Singapore’s manufacturing sector expanded for the 11th straight month in July, according to data released by Singapore Institute of Purchasing and Materials Management (SIPMM) on Wednesday (Aug 2).
The purchasing managers’ index (PMI) – an early indicator of manufacturing activity – came in at 51.0, a 0.1 point increase from June. A reading above 50 means the manufacturing economy is growing, while a reading below that indicates a contraction.
The institute attributed the increase in manufacturing activity to improvements in new orders, exports and factory output. However, the reading was also affected by lower inventory level and contraction in employment.
“The latest PMI readings indicated that growth in the manufacturing sector could be sustained for the year,” SIPMM said.
A corresponding index for the electronics sector also recorded an expansion, with the PMI for July at 52.2, a 0.1 point increase from June. Recorded as the sector’s 12th month of consecutive expansion, SIPMM attributed the higher reading to increase in new electronics orders, exports, factory output and inventory level.
ANZ economist Ng Weiwen said he expects growth in the sector to remain robust for the rest of the year.
“On the cyclical side of things, as we approach the year end, there’s the shopping season as well as fresh product launches, there will be higher demand for electronics,” he told Channel NewsAsia.
“What we’re seeing right now is also an increased number of e-commerce firms,” he added. “There is increased demand for data storage and increased demand for memory chips, so this is a structural overlay which is a positive and will lend fresh impetus to the electronics rally.”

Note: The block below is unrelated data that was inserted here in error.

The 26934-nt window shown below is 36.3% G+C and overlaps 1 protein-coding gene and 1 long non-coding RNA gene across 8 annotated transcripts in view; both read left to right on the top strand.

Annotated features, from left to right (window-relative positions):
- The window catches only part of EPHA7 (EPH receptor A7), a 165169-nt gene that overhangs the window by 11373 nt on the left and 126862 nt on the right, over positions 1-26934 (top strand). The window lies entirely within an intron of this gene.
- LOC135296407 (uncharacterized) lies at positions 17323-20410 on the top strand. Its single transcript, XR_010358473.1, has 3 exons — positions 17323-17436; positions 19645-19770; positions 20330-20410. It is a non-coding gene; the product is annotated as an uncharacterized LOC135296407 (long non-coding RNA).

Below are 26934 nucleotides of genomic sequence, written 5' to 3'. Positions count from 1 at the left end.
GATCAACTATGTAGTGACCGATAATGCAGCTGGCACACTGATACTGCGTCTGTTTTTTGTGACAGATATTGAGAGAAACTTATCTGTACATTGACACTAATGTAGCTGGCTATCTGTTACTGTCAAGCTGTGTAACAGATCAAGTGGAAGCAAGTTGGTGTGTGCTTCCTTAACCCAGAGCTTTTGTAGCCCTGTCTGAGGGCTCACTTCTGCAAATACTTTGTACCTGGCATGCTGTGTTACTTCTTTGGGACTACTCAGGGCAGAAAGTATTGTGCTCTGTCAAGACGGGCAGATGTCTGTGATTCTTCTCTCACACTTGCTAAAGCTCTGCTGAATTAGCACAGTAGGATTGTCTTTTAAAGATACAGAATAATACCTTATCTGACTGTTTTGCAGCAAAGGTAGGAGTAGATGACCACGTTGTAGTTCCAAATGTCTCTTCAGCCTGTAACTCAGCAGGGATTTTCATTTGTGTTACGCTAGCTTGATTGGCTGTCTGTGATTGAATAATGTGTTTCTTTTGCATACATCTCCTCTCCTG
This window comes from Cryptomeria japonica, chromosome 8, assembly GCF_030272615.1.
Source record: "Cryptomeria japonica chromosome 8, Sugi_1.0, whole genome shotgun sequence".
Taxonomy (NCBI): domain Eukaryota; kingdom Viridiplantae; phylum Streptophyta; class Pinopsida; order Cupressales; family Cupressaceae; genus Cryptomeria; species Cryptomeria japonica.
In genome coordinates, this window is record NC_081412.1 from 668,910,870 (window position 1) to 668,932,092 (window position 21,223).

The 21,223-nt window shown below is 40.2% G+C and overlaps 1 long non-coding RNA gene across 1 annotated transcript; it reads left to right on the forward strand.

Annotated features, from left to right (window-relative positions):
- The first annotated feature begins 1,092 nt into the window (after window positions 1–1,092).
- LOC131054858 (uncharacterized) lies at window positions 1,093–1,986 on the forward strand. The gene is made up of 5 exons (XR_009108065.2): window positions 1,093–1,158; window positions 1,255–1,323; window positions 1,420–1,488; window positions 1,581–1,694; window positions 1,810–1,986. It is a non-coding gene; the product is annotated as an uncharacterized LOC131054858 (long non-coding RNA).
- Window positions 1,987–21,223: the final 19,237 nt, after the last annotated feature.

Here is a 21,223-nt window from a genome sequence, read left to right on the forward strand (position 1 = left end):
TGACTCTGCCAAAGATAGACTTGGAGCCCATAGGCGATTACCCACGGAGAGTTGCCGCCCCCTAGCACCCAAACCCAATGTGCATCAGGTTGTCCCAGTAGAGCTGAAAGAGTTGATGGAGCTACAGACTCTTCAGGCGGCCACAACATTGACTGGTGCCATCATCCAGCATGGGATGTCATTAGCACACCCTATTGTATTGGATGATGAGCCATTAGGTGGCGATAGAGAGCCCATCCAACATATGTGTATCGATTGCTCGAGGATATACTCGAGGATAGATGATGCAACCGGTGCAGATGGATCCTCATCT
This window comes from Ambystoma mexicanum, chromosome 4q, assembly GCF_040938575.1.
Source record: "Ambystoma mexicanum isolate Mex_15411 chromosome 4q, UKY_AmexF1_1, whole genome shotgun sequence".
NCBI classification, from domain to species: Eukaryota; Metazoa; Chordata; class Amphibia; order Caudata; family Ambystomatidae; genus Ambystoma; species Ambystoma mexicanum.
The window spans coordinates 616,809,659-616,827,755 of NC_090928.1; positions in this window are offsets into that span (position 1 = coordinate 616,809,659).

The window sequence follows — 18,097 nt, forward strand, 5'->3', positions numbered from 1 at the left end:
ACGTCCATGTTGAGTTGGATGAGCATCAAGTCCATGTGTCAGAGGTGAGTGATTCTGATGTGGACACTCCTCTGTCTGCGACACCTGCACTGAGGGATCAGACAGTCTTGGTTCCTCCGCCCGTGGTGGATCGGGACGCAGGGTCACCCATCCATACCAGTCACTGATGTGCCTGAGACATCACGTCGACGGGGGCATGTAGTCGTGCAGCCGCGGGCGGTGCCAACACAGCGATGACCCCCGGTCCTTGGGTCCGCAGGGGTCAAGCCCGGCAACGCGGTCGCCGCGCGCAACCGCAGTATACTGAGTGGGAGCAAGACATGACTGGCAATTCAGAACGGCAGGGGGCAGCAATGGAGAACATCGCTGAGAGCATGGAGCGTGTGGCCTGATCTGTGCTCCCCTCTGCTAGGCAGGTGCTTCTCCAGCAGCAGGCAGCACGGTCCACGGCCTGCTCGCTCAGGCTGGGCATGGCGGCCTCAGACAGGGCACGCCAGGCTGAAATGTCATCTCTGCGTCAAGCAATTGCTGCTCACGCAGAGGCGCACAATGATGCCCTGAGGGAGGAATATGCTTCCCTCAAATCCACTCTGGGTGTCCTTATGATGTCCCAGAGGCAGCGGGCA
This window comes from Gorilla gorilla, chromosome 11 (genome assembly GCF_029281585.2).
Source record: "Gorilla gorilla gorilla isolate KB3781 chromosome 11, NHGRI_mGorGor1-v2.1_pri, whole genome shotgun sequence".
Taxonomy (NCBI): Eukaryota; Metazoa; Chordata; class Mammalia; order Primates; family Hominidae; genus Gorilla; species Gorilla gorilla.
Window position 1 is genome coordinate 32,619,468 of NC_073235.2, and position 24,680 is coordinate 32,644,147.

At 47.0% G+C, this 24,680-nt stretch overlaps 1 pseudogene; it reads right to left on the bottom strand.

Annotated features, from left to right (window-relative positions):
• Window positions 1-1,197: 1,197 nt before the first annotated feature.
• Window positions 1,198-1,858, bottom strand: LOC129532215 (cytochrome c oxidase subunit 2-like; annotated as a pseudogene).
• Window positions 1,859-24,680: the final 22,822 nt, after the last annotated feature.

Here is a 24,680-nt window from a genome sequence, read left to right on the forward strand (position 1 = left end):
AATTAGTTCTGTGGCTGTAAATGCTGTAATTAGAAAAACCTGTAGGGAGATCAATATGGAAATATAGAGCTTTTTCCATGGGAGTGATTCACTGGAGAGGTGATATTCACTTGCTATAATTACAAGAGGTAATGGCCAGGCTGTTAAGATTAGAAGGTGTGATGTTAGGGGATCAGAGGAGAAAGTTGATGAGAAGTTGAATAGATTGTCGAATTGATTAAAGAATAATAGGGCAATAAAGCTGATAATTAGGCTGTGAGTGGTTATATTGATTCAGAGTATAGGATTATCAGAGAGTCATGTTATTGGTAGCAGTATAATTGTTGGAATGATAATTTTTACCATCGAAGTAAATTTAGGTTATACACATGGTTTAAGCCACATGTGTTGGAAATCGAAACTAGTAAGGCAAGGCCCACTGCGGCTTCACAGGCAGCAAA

Looking ahead, Mr Ng said he also expects the outlook for Singapore’s PMI scorecard to remain firm.
“If you look at the recent slew of PMIs that were released over the past couple of days, one thing that stood out was China’s PMI which remained quite strong,” he said.
“So it does suggest that for China itself, growth momentum is still continuing into the third quarter of this year and this is a positive for (the) Singapore economy which is highly leveraged to the Chinese economy.
However, United Overseas Bank economist Francis Tan said this could be a broader risk that could affect the growth of manufacturing activity in Singapore.
“The Chinese authorities recognise the over-leveraging situation among corporates and they’re slowly trying to move back, trying to tighten the system a bit here and there,” he told Channel NewsAsia.
“But what I’m afraid of is that the monetary tightening may impact the ability to borrow for these corporates, and that may have a knock-on effect in terms of the economy within China and certainly impact other countries that has China as their largest exporting country.”
Source: Channel News Asia